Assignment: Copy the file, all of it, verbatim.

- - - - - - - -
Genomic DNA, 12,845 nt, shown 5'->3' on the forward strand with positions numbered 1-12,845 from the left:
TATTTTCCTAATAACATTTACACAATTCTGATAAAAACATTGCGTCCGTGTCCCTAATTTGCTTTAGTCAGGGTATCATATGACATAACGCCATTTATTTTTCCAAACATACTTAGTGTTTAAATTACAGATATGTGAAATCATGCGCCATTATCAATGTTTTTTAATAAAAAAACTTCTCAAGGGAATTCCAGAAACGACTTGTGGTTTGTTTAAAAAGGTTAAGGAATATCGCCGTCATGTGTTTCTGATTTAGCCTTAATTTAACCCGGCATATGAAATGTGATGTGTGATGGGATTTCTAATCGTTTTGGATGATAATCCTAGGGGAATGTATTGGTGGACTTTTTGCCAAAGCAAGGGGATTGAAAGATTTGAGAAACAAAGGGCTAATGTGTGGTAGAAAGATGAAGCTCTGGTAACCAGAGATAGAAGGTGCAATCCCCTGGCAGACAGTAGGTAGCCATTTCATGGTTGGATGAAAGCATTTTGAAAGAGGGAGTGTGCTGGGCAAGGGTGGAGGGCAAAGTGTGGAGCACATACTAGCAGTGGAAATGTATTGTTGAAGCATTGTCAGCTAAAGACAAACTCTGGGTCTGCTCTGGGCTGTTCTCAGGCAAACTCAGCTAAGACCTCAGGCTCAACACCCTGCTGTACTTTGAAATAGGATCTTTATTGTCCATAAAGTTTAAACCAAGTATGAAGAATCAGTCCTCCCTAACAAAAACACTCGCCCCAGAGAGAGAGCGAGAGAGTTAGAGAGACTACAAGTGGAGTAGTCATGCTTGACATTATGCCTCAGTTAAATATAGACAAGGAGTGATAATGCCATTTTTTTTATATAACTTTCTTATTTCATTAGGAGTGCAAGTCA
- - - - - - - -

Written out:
Genomic DNA, 12,845 nt, shown 5'->3' on the forward strand with positions numbered 1-12,845 from the left:
TATTTTCCTAATAACATTTACACAATTCTGATAAAAACATTGCGTCCGTGTCCCTAATTTGCTTTAGTCAGGGTATCATATGACATAACGCCATTTATTTTTCCAAACATACTTAGTGTTTAAATTACAGATATGTGAAATCATGCGCCATTATCAATGTTTTTTAATAAAAAAACTTCTCAAGGGAATTCCAGAAACGACTTGTGGTTTGTTTAAAAAGGTTAAGGAATATCGCCGTCATGTGTTTCTGATTTAGCCTTAATTTAACCCGGCATATGAAATGTGATGTGTGATGGGATTTCTAATCGTTTTGGATGATAATCCTAGGGGAATGTATTGGTGGACTTTTTGCCAAAGCAAGGGGATTGAAAGATTTGAGAAACAAAGGGCTAATGTGTGGTAGAAAGATGAAGCTCTGGTAACCAGAGATAGAAGGTGCAATCCCCTGGCAGACAGTAGGTAGCCATTTCATGGTTGGATGAAAGCATTTTGAAAGAGGGAGTGTGCTGGGCAAGGGTGGAGGGCAAAGTGTGGAGCACATACTAGCAGTGGAAATGTATTGTTGAAGCATTGTCAGCTAAAGACAAACTCTGGGTCTGCTCTGGGCTGTTCTCAGGCAAACTCAGCTAAGACCTCAGGCTCAACACCCTGCTGTACTTTGAAATAGGATCTTTATTGTCCATAAAGTTTAAACCAAGTATGAAGAATCAGTCCTCCCTAACAAAAACACTCGCCCCAGAGAGAGAGCGAGAGAGTTAGAGAGACTACAAGTGGAGTAGTCATGCTTGACATTATGCCTCAGTTAAATATAGACAAGGAGTGATAATGCCATTTTTTTTATATAACTTTCTTATTTCATTAGGAGTGCAAGTCA